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Singapore conference: the global fit.

The countries of East Asia represent the fastest growing economies in the world today. Hong Kong, Singapore, Taiwan and South Korea are now referred to as the four tigers of East Asia because of their ever-expanding push in the global trade arena. Consequently, companies are engaging in new business ventures and overseas projects in that region at an accelerated pace, creating challenges for risk managers who must direct the exposures and liabilities of progress and rapidly expanding economies.

Attending the third Asia-Pacific Risk Management Conference and Trade Exhibition on Oct. 4-7 in Singapore, co-sponsored by RIMS and the Risk and Insurance Management Association of Singapore (RIMAS), were more than 170 risk managers, brokers and insurers gathered to discuss the state of risk management in the region. In her opening address, Suzanne Crager, president of RIMS and assistant vice president of PNC Financial Corp. in Pittsburgh, said that the emergence of the Asia-Pacific region as a major force in global commerce has been one of the most dramatic success stories in recent history, citing a World Bank statistic that projects the Asian-Pacific gross national product will match that of the United States and Europe by the year 2000.

What does this mean for the risk management discipline in the Asia-Pacific region? Or for that matter, elsewhere in the world? "The development of risk management here in Asia is an evolution that I believe will take place at varying speeds in each individual country and market since each has its own unique differences," Ms. Crager said. "Risk management is evolving and expanding. It evolves in response to increased exposure to risk and the cost of financing risk."

"Are risk managers in the region gearing themselves towards a global fit?" questioned Jeanne Tan, risk manager of Jack Chia of the MPH Group of Companies in Singapore and co-chair of the conference organizing committee. "The trend seems to point towards an expansion of the risk manager's role to include new skills not usually covered in traditional risk management practices," Ms. Tan said, as more and more enterprises evolve from a single business, single market to multi-businesses, with several products and markets.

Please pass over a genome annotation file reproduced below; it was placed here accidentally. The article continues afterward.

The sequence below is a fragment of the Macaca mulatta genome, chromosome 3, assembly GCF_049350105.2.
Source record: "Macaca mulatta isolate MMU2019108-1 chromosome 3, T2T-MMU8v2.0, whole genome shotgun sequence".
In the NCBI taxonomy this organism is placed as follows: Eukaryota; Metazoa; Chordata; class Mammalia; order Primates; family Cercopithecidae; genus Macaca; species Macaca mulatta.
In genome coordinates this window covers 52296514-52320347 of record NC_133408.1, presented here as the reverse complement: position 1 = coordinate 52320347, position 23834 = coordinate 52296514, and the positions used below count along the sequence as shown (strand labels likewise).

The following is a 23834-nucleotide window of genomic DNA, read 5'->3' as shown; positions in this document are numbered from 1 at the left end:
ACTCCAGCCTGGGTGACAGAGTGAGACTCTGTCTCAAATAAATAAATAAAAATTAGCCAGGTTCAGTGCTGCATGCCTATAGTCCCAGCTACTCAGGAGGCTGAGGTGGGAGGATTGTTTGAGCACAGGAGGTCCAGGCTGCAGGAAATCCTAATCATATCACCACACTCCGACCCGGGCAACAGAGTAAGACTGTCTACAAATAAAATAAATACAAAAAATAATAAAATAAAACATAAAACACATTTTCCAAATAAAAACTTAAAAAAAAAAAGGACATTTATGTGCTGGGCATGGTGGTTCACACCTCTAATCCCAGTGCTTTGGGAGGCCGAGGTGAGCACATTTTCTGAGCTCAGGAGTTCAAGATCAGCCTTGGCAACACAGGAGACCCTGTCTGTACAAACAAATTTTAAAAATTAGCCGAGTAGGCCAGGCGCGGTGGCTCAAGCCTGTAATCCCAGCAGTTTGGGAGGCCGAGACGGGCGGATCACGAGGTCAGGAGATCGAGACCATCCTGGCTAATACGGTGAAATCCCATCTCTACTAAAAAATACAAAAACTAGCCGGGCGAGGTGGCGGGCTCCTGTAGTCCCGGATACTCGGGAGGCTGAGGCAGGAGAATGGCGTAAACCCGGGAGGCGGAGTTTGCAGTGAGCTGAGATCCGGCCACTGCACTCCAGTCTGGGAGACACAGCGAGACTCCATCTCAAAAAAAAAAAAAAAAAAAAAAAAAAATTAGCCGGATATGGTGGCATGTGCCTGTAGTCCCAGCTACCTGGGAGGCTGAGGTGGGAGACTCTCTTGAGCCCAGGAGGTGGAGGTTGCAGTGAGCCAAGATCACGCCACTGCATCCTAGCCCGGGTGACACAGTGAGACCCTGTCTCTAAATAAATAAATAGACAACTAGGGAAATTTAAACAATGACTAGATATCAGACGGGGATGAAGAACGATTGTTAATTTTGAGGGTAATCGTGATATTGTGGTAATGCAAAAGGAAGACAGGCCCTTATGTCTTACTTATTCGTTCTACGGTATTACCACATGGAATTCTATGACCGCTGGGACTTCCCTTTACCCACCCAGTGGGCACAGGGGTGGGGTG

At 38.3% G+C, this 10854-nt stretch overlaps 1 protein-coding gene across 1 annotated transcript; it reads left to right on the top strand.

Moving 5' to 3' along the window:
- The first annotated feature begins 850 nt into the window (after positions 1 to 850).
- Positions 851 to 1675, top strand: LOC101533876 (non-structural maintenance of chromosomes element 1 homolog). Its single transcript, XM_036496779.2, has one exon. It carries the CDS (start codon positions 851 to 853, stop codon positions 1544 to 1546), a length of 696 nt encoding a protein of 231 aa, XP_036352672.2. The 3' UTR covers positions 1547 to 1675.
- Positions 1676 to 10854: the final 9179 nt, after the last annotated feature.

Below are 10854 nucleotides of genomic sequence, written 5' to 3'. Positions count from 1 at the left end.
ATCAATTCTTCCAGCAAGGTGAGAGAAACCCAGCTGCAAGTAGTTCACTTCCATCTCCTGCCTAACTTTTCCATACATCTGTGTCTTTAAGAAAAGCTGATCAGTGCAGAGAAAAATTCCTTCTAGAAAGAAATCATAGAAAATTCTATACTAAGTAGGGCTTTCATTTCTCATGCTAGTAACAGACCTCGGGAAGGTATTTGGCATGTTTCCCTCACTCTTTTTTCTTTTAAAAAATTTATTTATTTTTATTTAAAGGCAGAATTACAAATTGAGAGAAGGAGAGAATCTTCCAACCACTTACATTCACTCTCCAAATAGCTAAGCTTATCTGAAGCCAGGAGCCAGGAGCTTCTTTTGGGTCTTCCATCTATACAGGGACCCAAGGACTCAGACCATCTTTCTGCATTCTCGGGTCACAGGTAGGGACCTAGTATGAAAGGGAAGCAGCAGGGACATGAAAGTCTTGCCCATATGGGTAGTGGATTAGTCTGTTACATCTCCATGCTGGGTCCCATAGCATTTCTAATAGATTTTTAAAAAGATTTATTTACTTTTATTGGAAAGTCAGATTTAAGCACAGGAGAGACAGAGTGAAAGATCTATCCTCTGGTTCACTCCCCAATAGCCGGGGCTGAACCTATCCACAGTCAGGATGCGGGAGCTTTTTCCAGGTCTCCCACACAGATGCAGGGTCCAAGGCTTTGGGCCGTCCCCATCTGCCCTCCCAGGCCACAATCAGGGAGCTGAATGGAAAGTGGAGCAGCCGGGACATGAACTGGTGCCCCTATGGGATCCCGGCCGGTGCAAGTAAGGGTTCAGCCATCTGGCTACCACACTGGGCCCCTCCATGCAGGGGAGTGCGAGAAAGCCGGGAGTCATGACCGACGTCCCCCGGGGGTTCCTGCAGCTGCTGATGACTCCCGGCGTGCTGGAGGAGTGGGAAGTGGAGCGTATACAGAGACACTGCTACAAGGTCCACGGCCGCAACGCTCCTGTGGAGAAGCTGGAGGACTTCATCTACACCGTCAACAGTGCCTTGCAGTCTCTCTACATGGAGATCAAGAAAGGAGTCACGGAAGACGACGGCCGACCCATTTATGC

New demands to cope with economic growth will pose new and formidable challenges to the East Asian risk manager whose management function will be complex - and will necessarily include knowledge of other management disciplines that contribute towards the practice of holistic risk management, Ms. Tan explained. Risk managers working in this region will encounter a kaleidoscope of business environment details. Comparing the principles of total quality control (TQC) to a loss control mechanism of risk management, she said that adopting these managerial philosophies had helped to boost East Asia's push in the global marketplace.

Ms. Crager spoke of the increasingly important role of associations and international liaisons if risk management is to thrive in the global economy. "There's no doubt that strong local and national associations are the key to achieving the best interests of the discipline," said Ms. Crager. RIMS' co-sponsorship of this conference was an outgrowth of our desire to further interest in the discipline worldwide. Today, in addition to that continuing aspiration, our involvement reflects the dramatically increasing global interests of our member companies in the United States and Canada."

The current dynamics of world commerce, she added, have risk managers from Western nations in pursuit of insights and an understanding of risk situations in the Asia-Pacific, while their counterparts in the Asia-Pacific are in pursuit of insights and understanding of advanced risk management practices from Western cultures. "In effect," she concluded, "we are all moving toward a global fit, based on increasing interdependencies among all producing and consuming nations of the world."